• Intelligence;
  • fusion;
  • uncertainty;
  • probability;
  • Bayesian;
  • signals;
  • terrorism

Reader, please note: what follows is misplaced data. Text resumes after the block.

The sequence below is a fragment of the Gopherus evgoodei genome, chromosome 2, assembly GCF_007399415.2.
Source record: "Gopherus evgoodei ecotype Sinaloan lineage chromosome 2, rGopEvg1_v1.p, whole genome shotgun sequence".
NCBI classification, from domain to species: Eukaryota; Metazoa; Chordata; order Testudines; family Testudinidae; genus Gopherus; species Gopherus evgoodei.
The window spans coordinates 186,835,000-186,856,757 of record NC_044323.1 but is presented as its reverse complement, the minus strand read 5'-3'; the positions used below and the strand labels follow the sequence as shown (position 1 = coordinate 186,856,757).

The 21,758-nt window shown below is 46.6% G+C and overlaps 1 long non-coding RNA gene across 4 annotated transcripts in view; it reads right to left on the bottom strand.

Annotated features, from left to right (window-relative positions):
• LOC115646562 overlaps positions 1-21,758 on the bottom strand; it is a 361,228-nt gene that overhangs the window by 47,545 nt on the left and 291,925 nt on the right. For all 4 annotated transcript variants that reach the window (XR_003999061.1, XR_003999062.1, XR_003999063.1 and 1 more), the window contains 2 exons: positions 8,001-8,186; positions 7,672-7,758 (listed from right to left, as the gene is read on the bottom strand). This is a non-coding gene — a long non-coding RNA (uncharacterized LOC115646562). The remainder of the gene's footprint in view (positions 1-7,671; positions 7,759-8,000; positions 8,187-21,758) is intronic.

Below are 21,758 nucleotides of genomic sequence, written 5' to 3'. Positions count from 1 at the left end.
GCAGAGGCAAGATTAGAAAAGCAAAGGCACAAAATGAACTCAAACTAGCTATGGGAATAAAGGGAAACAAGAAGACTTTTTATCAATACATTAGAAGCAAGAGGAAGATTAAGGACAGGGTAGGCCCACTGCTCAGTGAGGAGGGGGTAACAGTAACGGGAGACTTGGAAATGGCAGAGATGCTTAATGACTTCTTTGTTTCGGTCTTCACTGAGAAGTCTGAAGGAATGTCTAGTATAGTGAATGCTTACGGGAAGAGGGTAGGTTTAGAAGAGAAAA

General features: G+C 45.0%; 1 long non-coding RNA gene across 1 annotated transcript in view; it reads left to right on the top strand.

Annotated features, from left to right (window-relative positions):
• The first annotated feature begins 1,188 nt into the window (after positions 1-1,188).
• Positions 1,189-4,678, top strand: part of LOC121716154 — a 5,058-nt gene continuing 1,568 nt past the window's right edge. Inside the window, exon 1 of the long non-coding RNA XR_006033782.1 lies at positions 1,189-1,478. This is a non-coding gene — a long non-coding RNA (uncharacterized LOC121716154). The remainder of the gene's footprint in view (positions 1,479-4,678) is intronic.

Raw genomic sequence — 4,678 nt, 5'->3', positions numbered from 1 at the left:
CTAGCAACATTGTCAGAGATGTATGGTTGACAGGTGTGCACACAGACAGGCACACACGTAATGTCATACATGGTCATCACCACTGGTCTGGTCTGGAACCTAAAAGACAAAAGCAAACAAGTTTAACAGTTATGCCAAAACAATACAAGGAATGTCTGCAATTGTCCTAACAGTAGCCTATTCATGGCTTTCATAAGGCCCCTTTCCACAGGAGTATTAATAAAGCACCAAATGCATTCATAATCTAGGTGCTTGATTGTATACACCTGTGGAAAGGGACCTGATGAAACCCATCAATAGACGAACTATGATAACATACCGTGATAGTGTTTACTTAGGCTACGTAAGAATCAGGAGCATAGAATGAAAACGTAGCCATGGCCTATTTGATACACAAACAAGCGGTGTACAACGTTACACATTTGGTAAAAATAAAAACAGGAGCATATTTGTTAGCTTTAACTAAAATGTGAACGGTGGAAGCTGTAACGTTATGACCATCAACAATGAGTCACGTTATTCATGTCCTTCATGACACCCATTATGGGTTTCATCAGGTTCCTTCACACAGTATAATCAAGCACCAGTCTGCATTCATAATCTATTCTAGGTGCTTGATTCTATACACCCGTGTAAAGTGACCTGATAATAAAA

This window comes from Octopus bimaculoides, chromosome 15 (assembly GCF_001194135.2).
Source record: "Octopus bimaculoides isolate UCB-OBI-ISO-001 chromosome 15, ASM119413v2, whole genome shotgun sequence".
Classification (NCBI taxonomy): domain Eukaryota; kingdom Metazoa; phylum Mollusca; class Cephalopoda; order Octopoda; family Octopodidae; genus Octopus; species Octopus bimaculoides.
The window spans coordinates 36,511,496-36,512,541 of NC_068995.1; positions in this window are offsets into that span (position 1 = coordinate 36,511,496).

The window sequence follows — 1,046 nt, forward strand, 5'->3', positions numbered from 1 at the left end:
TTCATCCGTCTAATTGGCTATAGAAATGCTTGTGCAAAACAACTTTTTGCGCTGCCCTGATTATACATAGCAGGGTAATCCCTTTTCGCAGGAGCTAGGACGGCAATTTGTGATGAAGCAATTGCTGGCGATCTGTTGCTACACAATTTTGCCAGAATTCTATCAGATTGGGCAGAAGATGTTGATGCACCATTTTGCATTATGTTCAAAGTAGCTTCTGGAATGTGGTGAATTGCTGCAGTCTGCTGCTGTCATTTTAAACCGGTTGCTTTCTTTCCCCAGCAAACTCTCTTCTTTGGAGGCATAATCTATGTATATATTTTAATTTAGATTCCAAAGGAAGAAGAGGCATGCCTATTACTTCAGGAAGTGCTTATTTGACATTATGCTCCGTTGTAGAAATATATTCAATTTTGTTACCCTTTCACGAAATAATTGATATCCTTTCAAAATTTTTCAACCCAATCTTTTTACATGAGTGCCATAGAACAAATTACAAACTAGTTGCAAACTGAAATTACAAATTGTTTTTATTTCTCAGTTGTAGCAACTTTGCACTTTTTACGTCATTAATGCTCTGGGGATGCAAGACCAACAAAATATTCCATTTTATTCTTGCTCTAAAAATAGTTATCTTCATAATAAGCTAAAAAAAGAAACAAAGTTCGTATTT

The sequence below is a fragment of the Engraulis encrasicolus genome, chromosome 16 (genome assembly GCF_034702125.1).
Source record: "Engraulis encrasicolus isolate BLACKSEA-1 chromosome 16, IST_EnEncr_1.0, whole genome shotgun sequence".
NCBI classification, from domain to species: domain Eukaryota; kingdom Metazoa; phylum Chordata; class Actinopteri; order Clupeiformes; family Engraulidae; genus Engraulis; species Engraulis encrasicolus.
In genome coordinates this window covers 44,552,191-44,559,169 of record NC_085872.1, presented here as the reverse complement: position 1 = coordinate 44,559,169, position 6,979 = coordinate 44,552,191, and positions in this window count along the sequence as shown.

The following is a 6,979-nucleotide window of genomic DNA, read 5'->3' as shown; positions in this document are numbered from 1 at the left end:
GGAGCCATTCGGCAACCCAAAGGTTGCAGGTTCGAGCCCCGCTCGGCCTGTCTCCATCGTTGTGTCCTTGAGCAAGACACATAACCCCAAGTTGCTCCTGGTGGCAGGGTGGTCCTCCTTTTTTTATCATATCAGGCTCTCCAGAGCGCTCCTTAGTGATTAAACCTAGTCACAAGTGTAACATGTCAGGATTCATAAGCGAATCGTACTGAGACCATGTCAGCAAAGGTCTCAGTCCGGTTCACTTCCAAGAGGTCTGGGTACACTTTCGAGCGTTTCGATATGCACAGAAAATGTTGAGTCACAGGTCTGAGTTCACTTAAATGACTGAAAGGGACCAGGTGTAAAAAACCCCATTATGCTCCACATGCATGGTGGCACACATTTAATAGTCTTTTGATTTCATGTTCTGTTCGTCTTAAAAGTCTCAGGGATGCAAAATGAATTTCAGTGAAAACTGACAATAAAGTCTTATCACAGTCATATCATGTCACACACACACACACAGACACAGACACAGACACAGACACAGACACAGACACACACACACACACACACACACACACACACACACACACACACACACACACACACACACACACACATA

The attack that occurred on September 11, 2001 was, in the end, the result of a failure to detect and prevent the terrorist operations that hit the United States. The U.S. government thus faces at this time the daunting tasks of first, drastically increasing its ability to obtain and interpret different types of signals of impending terrorist attacks with sufficient lead time and accuracy, and second, improving its ability to react effectively. One of the main challenges is the fusion of information, from different sources (U.S. or foreign), and of different types (electronic signals, human intelligence, etc.). Fusion thus involves two very distinct and separate issues: communications, i.e., ensuring that the different U.S. and foreign intelligence agencies communicate all relevant and accurate information in a timely fashion and, perhaps more difficult, merging the content of signals, some ``sharp'' and some ``fuzzy,'' some dependent and some independent into useful information. The focus of this article is on the latter issue, and on the use of the results. In this article, I present a classic probabilistic Bayesian model sometimes used in engineering risk analysis, which can be helpful in the fusion of information because it allows computation of the posterior probability of an event given its prior probability (before the signal is observed) and the quality of the signal characterized by the probabilities of false positive and false negative. Experience suggests that the nature of these errors has been sometimes misunderstood; therefore, I discuss the validity of several possible definitions.